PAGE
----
Recently I’ve spent some time thinking about domains in some magnetic materials, trying to understand how they influence and interact with topological electronic structure and Hall transport. In the process, I played around a bit with simple models of the domain formation and dynamics. This is a kind of classic problem in statistical mechanics. You have a system which in equilibrium spontaneously orders below some temperature, for example a ferromagnet. There are several possible directions to the magnetization, all with the same energy. If you suddenly lower the temperature from above the ordering temperature, where there is no magnetization, to below it, magnetization starts to form. This is called a “quench”. But at different points in space, the orientation is different, and random. Then over time after the quench, nearby regions begin to align with one another, and larger regions, called domains, develop, within which the magnetization is uniform. These grow with time, and this process is called “coarsening”.
The simplest example is an Ising magnet, in which there are only two types of domains. But there are more complex situations. Here I was considering a case in which the magnetization orients within a plane, and has 6 preferred directions, say multiples of 60 degrees. This is modeled by a simple Langevin dynamics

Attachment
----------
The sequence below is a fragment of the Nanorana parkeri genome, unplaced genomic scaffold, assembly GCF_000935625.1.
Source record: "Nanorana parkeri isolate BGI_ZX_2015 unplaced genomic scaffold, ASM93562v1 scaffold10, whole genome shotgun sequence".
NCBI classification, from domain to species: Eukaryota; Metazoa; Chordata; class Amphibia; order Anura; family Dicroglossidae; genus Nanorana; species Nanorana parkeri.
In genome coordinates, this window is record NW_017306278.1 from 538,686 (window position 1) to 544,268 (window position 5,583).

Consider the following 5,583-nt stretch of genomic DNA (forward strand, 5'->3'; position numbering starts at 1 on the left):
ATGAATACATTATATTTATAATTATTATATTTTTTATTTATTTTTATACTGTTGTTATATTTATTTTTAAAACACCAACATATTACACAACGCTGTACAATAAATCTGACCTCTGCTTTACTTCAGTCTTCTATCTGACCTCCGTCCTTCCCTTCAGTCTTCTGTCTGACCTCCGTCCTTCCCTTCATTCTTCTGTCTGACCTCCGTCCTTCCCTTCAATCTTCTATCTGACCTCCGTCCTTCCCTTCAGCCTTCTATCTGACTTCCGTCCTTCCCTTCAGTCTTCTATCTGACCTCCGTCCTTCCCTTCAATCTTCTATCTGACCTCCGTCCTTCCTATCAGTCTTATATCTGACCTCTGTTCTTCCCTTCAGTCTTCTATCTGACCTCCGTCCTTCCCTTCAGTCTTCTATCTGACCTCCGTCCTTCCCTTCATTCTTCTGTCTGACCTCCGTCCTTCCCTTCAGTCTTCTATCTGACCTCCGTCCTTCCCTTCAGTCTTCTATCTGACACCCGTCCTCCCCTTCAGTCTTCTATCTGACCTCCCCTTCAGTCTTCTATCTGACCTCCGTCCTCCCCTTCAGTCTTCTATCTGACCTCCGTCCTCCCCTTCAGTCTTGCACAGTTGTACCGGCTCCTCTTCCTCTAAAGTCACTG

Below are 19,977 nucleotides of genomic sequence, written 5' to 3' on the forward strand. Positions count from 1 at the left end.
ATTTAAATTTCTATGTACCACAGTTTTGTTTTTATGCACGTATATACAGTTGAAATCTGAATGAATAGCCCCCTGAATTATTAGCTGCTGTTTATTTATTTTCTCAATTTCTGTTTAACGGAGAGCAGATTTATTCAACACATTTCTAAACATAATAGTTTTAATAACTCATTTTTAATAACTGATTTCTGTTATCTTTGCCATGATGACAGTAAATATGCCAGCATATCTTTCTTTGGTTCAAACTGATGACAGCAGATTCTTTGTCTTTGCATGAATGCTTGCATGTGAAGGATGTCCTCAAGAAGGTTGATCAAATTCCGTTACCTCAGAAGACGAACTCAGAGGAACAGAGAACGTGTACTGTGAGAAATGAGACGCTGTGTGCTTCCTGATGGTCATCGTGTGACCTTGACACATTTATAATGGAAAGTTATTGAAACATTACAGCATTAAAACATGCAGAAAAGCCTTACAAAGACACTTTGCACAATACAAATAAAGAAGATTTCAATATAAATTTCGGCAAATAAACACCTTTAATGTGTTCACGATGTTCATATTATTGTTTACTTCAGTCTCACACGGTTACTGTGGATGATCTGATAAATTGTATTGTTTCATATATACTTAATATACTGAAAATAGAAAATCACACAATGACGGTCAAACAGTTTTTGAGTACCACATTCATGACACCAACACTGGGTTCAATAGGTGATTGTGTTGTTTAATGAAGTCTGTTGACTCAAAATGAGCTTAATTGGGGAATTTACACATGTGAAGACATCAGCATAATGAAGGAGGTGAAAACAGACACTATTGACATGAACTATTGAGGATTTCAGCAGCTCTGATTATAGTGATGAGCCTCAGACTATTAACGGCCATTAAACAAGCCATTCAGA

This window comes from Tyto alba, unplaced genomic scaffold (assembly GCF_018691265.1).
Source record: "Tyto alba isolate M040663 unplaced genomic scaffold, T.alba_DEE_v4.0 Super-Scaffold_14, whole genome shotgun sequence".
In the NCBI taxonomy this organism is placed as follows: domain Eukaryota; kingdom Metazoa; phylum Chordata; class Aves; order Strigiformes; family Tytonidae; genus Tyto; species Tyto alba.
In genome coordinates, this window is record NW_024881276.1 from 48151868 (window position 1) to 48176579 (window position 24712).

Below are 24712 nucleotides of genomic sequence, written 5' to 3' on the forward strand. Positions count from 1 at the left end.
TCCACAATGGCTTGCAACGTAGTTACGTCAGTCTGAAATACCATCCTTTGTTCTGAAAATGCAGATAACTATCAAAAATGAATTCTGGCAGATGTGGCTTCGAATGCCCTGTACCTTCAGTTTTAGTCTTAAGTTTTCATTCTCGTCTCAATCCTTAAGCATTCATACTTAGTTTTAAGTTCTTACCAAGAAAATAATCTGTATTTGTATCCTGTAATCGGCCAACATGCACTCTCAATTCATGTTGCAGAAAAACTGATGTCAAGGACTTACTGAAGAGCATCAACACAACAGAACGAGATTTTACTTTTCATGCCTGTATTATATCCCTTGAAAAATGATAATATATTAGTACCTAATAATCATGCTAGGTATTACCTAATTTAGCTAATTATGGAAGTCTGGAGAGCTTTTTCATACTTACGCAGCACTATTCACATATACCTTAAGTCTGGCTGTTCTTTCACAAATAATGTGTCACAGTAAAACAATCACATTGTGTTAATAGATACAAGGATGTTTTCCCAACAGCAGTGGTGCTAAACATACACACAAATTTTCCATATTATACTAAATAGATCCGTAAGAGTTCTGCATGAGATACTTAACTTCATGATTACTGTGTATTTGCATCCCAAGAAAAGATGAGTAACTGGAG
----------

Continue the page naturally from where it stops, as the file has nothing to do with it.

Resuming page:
where is a damping constant, is a stochastic Gaussian delta-function correlated “white” noise, and is a Hamilonian
where J gives an energy for neighboring spins to align, and is a six-fold anisotropy that favors the 6 domains. This is what would be called “model A” dynamics of an XY model with 6-fold anisotropy.
It is surprisingly easy to simulate this thing – I did it with Julia’s DifferentialEquations package. The animation shows the evolution with time starting from a completely random initial condition, on a 90×90 square lattice. It is beautiful how the domains develop. You also see some “vortices”, which are points around which the angle winds by , which due to the anisotropy become the intersection point of 6 domain walls. Over time the domains grow – you can see the “walls” between domains moving – and the vortices slowly meander and eventually will find a way to annihilate one another. The size of the domains, the distance between vortices, etc., all show power-law dependence on time in this type of problem. Can you spot the different kinds of vortices (clockwise versus counter-clockwise winding), and see some of the annihilation events?
In a real material eventually the domain motions will be affected by disorder, which slows and finally stops them in some frozen or nearly stationary state. Lots of other effects can also come in, like extra forces at the boundaries of the sample, applied fields, strains, etc., that can make the eventual structure quite complex and hard to predict. But still it is cool.